Former Sydney Swan Dale “Louie” Lewis asked about his three marriages: “Hey mate, married three ties, was (sic) the first wives dismissed, for want of a better word, cause they can’t cook, or didn’t like your cooking? Is that an issue with them?”
“I just think of myself as being a lucky man that I found three women who wanted to marry me,” White tactfully answered.
But Lewis responded with: “Yeah, cos if you’re the rude prick you come across on TV I wouldn’t be there long either. That’s just me surmising what I’ve seen on TV.”
White then wrapped things up very quickly.
“I think you should say good morning to me, and good bye, because one, I take offense to being called thatI haven’t shown you disrespect, I haven’t been rude to you. I don’t like being called that word. I’m very sorry,” he said.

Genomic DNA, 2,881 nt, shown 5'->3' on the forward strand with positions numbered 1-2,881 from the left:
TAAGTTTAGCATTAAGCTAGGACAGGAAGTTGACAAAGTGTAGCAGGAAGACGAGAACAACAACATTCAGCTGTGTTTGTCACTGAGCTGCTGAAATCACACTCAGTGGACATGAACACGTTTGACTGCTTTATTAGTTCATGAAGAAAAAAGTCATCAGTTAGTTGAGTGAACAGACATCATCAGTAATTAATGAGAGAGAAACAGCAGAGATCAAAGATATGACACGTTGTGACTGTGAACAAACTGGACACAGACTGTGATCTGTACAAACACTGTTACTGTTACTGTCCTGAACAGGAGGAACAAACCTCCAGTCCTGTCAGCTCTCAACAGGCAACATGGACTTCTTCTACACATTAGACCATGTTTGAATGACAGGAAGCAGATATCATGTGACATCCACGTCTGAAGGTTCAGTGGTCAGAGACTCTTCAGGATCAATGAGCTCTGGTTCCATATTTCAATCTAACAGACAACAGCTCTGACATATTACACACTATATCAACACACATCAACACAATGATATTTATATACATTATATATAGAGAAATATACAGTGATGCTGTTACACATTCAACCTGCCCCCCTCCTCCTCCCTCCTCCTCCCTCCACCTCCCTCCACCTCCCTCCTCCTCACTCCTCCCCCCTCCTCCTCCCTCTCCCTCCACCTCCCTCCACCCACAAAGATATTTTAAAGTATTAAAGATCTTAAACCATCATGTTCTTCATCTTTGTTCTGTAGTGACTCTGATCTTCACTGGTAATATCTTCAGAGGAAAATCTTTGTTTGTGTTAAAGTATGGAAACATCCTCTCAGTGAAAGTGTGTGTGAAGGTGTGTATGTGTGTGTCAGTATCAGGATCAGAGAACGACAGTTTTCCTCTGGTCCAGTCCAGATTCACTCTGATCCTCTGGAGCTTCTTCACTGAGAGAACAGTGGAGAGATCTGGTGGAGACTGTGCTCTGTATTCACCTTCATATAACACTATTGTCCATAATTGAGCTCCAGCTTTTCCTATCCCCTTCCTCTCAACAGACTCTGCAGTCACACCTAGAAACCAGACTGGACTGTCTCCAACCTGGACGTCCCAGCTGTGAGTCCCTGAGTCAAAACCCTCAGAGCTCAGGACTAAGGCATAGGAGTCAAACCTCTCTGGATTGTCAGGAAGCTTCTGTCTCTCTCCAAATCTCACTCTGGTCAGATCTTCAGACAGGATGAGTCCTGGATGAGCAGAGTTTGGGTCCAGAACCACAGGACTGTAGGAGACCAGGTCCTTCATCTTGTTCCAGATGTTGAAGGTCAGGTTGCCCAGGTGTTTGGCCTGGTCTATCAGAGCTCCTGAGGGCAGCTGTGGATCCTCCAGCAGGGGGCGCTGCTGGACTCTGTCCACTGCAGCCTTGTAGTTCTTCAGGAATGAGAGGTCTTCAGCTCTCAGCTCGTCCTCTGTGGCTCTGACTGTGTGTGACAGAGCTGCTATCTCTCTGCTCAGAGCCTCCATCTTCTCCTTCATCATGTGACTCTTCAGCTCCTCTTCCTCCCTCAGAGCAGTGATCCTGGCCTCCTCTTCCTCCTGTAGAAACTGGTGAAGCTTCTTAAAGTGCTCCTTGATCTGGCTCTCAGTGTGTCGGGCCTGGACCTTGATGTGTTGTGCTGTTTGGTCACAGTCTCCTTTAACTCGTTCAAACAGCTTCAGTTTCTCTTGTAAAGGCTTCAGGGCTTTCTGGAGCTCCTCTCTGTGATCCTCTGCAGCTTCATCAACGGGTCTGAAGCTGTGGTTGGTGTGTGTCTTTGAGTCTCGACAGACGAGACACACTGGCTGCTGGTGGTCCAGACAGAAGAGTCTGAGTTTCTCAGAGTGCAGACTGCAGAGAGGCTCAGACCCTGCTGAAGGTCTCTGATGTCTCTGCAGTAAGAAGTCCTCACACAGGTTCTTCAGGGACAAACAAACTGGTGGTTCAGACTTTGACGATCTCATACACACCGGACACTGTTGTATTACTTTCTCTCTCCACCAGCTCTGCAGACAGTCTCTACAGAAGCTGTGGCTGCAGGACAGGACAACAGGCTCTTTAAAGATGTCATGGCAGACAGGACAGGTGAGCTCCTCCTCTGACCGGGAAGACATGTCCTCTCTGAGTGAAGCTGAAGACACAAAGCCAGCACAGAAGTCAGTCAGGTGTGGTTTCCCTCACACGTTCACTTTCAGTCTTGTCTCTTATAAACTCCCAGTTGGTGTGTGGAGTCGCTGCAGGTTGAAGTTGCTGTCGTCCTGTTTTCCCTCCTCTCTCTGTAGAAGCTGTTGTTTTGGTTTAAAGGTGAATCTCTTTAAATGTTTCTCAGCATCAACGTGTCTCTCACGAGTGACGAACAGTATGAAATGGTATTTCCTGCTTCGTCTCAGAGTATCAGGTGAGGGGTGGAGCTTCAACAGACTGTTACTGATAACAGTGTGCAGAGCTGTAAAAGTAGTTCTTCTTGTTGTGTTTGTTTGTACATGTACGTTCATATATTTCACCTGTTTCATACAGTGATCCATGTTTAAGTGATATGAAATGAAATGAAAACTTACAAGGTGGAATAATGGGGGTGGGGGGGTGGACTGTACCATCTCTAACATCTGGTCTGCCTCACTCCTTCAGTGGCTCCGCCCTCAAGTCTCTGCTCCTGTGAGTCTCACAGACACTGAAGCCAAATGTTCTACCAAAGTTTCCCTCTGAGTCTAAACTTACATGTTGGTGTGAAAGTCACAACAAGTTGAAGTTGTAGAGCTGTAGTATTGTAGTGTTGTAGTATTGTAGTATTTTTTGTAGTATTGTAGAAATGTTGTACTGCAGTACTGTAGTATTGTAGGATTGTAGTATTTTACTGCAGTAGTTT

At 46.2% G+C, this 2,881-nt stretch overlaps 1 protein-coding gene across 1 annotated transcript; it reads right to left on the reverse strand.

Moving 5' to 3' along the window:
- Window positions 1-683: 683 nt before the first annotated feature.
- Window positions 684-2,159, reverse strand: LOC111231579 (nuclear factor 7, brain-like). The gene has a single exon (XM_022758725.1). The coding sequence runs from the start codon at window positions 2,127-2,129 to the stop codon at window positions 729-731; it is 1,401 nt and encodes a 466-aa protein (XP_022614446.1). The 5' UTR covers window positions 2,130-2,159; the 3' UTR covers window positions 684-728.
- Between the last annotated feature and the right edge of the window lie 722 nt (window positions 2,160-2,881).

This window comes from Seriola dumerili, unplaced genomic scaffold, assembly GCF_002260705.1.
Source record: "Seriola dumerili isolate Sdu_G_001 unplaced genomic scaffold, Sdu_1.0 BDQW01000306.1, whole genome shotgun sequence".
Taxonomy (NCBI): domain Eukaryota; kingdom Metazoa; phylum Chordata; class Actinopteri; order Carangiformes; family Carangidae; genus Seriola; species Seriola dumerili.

“Well, I apologise Marco. I was just trying to have some fun,” Lewis replied.
White accepted the apology.
“Your apology is accepted. Rudeness is not having fun when it is at the expense of another person. You’re a very rude man. And I hope your mother’s not listening to this show today because she would not be proud of her son. Have a nice day, bye bye.”
Lewis’ remarks were clearly not the way to talk to a guest, but I do understand the reference.
I’ve maintained every since seeing the first MasterChef ads with Marco Pierre White that his demeanour as a tough task-master shouting across the kitchen at frazzled chefs is better suited to Hell’s Kitchen than the MasterChef brand.
Australia fell in love with the show at a time when bullying judges were everywhere in Reality TV and it was a show that embraced its aspirants. Frankly, I don’t really want to watch someone shouting at me every night of the week.
White recently told me his approach to kitchen “service” differed from his more supportive mentorship outside of service, and he was nothing but charming at the time I met him.
I just wish those ads had showed more of that than the “rude prick.”
Time will tell if it was the right way to go…